Fender and Jack Cavanough (Muswellbrook Turf Club)
It’s fairly safe to say that Ann McHardy is pretty excited about the prospects of Fender, the 4YO flyer she bred and now races with partner, John Tyrell and close mates, David and Sharon Ceglar.
And why wouldn’t she be. On Saturday at Rosehill Gardens, Fender won the TAB Handicap over 1200m, making it four wins from as many starts, and the Toronado gelding is now a leading contender for the $1.3 million The Kosciuszko at Royal
Randwick on 17 October.
Impressively, the resuming Fender – last sighted winning at Randwick in April – didn’t have it all his own way and fought back strongly when challenged over the closing stages. He’s a fighter alright.
While it took Fender a tick over one minute and 12 seconds on the Heavy9 to gallop into Kosciuszko calculations, the journey has taken 13 years for McHardy, who purchased Fender’s granddam, Dance on the Wind – with an Arena filly at foot – for
$23,000 at the 2007 Inglis Broodmare Sale.
“I’ve lived on a 200 acre property at Albury for the past 30 years, but my professional background has been in the health industry,” McHardy explains. “It was my late husband, Roger, who had the real interest in horses, but when he passed away in 2006, I decided it was time to study up on breeding myself.
“We had a few mares at the time that were going nowhere so they were sold and I asked my son-in-law’s father, John O’Kane, to buy a mare for me at the Sydney sale. That’s when we got Dance of the Wind and we named her Arena filly, Ceccanti. David and Sharon (Ceglar) had been a tremendous support to me when Roger died and they got involved with the ownership of Ceccanti as well.”
Ceccanti would go on to win six races for McHardy and co., five of them with Fender’s trainer, Brett Cavanough.
Based at Scone since 2017, Cavanough was a leading trainer at Albury for many years and recalls the first time McHardy visited his stables.
“Ann was very thorough and asked a lot of questions and was probably a bit shocked when I told her ‘there’s two things I hate … wasting my time and slow fillies!’,”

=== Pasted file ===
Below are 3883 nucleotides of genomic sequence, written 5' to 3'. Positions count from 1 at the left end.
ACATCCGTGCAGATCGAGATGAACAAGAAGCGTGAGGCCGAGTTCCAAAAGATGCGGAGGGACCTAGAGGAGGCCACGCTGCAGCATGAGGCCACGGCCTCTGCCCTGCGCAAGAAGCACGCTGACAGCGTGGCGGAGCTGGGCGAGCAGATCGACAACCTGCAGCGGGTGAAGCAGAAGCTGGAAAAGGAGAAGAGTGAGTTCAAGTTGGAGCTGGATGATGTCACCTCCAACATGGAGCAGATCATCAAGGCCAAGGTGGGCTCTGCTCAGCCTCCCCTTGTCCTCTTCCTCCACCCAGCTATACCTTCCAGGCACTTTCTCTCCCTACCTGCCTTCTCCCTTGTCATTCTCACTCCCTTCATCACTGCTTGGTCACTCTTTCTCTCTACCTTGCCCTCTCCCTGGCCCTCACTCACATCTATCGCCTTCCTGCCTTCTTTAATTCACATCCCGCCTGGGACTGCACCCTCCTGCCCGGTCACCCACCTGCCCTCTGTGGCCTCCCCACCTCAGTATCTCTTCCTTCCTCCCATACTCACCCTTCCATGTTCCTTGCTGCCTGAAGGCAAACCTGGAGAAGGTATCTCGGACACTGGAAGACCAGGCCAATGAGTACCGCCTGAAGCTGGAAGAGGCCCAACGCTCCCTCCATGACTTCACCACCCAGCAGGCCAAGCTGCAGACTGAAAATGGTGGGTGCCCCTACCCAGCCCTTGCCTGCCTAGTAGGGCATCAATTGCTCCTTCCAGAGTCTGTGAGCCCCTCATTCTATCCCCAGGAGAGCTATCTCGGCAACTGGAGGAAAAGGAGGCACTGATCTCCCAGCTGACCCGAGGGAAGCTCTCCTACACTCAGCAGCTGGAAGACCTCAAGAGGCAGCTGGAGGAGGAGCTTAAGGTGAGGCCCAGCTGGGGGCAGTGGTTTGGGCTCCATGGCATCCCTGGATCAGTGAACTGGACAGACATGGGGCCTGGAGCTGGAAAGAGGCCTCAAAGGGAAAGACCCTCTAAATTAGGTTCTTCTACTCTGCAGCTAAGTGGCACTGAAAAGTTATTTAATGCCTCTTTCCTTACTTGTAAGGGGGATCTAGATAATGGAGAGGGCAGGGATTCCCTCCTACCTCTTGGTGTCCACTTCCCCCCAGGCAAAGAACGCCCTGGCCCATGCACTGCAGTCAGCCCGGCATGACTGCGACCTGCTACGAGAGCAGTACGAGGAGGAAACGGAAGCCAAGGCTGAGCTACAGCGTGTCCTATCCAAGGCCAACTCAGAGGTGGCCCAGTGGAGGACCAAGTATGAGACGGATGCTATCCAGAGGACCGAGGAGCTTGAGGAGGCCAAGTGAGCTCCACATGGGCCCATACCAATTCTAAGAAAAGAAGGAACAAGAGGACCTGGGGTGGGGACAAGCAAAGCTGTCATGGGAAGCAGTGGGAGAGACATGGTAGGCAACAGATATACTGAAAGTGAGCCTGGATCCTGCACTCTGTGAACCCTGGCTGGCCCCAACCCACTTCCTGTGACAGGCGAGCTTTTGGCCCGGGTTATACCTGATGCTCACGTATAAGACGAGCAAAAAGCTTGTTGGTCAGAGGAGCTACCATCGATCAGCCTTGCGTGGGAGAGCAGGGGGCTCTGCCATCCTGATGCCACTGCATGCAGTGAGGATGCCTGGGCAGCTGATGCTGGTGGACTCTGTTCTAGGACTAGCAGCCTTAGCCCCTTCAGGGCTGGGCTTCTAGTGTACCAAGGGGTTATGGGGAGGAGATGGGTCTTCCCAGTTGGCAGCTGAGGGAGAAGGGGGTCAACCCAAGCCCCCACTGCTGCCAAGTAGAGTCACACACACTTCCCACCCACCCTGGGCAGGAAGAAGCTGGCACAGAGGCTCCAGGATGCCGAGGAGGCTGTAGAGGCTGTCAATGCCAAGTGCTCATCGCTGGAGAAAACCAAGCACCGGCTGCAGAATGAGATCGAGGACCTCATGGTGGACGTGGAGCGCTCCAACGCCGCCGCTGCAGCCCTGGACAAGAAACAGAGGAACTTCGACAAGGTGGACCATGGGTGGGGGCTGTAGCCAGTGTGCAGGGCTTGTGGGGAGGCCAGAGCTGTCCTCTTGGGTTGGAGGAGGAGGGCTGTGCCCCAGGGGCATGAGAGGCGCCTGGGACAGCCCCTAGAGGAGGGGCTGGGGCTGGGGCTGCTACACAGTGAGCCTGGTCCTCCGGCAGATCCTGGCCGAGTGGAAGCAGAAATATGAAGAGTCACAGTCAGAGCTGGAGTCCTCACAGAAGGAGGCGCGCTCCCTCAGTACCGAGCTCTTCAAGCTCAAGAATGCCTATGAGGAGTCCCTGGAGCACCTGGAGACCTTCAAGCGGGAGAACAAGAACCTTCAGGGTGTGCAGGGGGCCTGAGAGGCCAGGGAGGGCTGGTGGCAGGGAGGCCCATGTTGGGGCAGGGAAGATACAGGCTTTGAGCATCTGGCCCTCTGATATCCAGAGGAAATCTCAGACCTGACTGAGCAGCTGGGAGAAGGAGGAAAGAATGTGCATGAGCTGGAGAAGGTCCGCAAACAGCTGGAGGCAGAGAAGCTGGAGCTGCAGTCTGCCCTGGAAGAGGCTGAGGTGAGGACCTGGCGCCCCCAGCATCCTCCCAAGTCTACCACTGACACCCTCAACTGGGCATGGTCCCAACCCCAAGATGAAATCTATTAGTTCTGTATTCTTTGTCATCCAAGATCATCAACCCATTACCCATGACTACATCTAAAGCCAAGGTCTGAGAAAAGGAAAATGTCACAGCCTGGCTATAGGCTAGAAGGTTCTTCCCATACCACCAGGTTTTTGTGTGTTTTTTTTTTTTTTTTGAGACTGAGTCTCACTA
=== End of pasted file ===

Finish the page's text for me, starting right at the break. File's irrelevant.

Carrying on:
Cavanough points out with a laugh. “Ceccanti was neither slow, nor a waste of time, winning quite a few races and finishing third in the Gundagai Cup.
“She certainly deserved her chance at stud.”
Although Ceccanti slipped in her first season, McHardy didn’t hesitate to send the mare to High Chaparral’s Group One Royal Ascot Queen Anne Stakes winner, Toronado, for the second spring.
“I loved Toronado as a racehorse and as soon as Swettenham Stud announced he was coming to Australia, I booked Ceccanti in,” McHardy reveals. “She has since produced a Duporth – called Signore Lucca – but he’s only just turned two and will eventually end up with Brett.
“Brett’s wife, Lauren, and I have become good friends and I often stay with them at Scone when the stallion parades are on. When Fender first came into work Brett would drop the occasional hint that the horse was going OK, but to come out and win his first four is just a massive thrill.
“I’ve only got the two broodmares, so it’s really encouraging when you can be competitive against the bigger breeders with a horse like Fender.
“Ceccanti is in foal to Headwater but will be heading back to Toronado this spring.”
A former track rider, breaker and shearer, Cavanough commenced training in the late 90s and has been leading NSW country trainer on five occasions. His best runners include Group Two winner, The Monstar, and multiple stakes winners Helideck and Niblick.
Although many are suggesting the rich Kosciuszko appears to be a natural progression for Fender, the canny Cavanough is taking a cautious approach.
“I’m not saying that winning a million dollar race wouldn’t be a great result all round, but you need to keep your breeders’ hat on too,” Cavanough adds. “Black type on Fender’s page would help out Ann’s mare enormously and Fender still has some filling out to do. Don’t be surprised if you see the best of this bloke in stakes races next autumn.”
HOOFNOTE: On Sunday, the Cavanough family was celebrating the 21st birthday of Brett’s son, Jack, who suffered a serious fall at trackwork on 23 July and had to be airlifted to Newcastle’s John Hunter Hospital.
Allaying the fears of many admirers from the thoroughbred community, Cavanough told Sky Sports Radio listeners that Jack “was laying on the couch giving cheek”.
We wish you a speedy recovery Jack Cavanough.